Honorable mentions goes to TCU and LSU in neutral Texas, Boise State/Washington and Cal versus Northwestern. Tell us what you have and why!
The one other thing I want to address is the noggins of the NFL. As you may have heard, there was a settlement this week, and it heavily favored the NFL. The craven plantation owners admitted nothing, gave up no liability findings, and gave up a ridiculously cheap total sum as hard settlement. By the time lawyer’s fees and mandatory testing etc. is deducted, it is criminal how little was gotten for a class of at risk humans. Down the road, if these class members live, they and their representatives will be screaming bloody murder. Here is an outrageously great article laying out the factors, and doing so with the tart and sarcastic truth it deserves
This long Labor Day weekend’s music is from the one, the only, Ms. Linda Ronstadt. I have a real affinity for Linda, and haver seen her numerous times including a couple of very special ones. If there has ever been a better pure female vocal talent, I am not sure I have seen it. Pure, and with a range to die for. The singing voice may be silenced, but Linda is rocking on and fighting for the causes she believes in. And they are, and always have been, great, and the right, ones. Oh, also, in case you didn’t notice, she had a backup band on the first video. Chuck Berry, Keith Richards, Robert Cray and some other chaps. The second is the band she normally toured with (including Waddy Wachtel – but with Mike Botts on drums instead of Russ Kunkel, who I always saw) and, trust me, they were absolutely killer, and very cool people to boot.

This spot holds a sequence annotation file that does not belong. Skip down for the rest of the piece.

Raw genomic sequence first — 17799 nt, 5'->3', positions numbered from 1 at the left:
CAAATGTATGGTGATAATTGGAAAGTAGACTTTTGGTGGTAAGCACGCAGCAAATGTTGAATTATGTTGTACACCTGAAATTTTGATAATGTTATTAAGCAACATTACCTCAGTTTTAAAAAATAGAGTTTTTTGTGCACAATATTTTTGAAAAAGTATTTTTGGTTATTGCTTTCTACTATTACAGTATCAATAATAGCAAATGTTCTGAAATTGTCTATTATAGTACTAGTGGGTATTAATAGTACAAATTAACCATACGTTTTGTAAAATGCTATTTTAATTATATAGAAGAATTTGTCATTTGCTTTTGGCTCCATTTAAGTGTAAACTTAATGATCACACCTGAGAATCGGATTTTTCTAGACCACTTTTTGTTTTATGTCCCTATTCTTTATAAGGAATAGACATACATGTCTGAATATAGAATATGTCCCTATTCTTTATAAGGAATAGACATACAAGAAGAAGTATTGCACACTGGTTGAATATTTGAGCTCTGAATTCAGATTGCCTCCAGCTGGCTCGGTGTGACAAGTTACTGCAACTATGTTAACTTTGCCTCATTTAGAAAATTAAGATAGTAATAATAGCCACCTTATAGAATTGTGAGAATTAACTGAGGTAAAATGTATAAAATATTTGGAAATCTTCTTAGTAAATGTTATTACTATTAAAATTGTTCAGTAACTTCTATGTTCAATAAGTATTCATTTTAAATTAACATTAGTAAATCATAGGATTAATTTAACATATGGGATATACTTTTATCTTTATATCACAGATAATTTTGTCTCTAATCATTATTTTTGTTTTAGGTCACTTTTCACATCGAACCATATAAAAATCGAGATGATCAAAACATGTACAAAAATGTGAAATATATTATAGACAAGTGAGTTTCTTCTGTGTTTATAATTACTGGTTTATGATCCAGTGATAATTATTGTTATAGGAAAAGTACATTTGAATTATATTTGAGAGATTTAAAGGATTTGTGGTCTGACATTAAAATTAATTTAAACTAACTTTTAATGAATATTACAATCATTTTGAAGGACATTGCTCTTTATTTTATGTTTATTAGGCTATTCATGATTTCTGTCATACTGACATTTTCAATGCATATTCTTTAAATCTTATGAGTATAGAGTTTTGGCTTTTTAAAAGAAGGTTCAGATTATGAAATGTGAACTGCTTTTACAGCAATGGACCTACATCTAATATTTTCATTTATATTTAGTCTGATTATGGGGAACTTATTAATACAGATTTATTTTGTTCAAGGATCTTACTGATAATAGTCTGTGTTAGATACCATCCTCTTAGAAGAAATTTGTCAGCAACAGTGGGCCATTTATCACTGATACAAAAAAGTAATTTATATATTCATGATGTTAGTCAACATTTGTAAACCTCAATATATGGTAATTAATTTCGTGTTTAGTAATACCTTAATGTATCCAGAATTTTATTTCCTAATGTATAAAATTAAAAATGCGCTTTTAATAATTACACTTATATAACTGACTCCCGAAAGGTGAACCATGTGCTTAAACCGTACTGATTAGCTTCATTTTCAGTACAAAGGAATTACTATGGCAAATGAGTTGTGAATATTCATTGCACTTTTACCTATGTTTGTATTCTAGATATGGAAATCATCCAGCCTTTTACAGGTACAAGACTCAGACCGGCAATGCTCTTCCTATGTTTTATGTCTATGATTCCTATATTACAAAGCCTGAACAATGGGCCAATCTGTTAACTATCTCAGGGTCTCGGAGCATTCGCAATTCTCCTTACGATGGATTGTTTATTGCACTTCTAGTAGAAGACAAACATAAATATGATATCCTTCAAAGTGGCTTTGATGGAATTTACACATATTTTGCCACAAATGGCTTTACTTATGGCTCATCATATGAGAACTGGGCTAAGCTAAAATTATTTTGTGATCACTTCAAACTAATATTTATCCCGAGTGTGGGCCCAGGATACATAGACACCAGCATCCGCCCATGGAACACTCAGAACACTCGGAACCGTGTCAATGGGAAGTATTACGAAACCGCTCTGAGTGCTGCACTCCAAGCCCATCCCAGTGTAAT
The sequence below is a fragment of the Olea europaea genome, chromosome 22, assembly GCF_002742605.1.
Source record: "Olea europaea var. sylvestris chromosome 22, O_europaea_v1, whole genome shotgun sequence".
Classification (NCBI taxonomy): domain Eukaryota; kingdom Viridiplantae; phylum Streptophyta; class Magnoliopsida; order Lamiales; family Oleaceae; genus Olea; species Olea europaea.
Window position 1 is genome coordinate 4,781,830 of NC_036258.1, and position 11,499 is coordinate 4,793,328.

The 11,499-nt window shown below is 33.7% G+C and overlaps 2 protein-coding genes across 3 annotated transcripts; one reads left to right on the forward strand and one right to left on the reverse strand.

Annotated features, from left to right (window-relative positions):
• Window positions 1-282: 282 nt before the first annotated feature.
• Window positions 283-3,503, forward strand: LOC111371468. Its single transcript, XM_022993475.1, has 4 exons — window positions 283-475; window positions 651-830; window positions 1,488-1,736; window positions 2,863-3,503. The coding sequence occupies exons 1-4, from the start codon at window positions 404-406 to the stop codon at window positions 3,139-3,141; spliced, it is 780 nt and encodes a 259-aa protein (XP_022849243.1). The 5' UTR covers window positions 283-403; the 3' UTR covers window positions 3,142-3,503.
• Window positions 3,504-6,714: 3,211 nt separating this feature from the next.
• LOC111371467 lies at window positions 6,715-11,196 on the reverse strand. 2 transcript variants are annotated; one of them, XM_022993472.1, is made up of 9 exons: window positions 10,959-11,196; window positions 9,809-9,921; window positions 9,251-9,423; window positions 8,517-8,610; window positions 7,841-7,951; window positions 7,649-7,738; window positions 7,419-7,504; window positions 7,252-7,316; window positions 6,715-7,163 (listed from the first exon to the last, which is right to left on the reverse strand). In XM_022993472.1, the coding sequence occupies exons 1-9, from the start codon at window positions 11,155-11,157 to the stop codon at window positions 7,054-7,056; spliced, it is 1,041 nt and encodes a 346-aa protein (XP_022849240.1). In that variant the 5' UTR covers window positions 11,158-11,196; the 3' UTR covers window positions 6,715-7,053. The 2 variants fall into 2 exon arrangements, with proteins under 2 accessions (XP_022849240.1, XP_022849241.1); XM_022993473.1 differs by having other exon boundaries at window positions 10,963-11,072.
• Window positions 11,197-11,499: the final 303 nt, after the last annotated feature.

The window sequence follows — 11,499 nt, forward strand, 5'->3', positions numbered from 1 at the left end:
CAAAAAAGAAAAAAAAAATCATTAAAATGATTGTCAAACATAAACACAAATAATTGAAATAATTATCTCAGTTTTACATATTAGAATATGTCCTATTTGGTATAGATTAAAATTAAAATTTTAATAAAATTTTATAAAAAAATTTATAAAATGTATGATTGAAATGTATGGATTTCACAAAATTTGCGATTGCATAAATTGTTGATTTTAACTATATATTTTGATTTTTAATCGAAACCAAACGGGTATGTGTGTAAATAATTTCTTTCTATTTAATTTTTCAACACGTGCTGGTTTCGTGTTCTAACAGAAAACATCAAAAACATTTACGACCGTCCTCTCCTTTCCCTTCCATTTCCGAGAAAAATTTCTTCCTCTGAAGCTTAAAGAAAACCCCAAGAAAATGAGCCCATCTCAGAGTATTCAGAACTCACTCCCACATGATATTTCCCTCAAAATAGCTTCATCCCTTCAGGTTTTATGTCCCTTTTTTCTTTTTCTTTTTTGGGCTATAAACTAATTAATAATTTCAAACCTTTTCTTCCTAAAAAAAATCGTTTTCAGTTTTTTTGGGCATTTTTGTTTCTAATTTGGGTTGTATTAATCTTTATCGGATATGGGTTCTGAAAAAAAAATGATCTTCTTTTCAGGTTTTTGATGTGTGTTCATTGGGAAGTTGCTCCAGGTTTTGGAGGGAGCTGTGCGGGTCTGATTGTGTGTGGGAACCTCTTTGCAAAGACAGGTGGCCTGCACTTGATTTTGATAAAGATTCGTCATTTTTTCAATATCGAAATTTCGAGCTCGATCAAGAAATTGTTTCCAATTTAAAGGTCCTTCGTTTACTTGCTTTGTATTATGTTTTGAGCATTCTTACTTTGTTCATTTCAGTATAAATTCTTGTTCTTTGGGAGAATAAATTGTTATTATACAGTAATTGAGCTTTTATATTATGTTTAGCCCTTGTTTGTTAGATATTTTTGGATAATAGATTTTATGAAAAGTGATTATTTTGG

That’s it for now. Let Willis, and one and all, rock this joint. We are Livin In The USA. All things considered, it is still pretty fucking grand. Enjoy the holiday weekend my friends.
On Monday I laid out the dynamics that would be in play for the court in considering what sentence to give Bradley Manning in light of both the trial evidence and testimony, and that presented during the sentencing phase after the guilty verdict was rendered. Judge Lind has entered her decision, and Bradley Manning has been sentenced to a term of 35 years, had his rank reduced to E-1, had all pay & allowances forfeited, and been ordered dishonorably discharged. This post will describe the parole, appeal and incarceration implications of the sentence just imposed.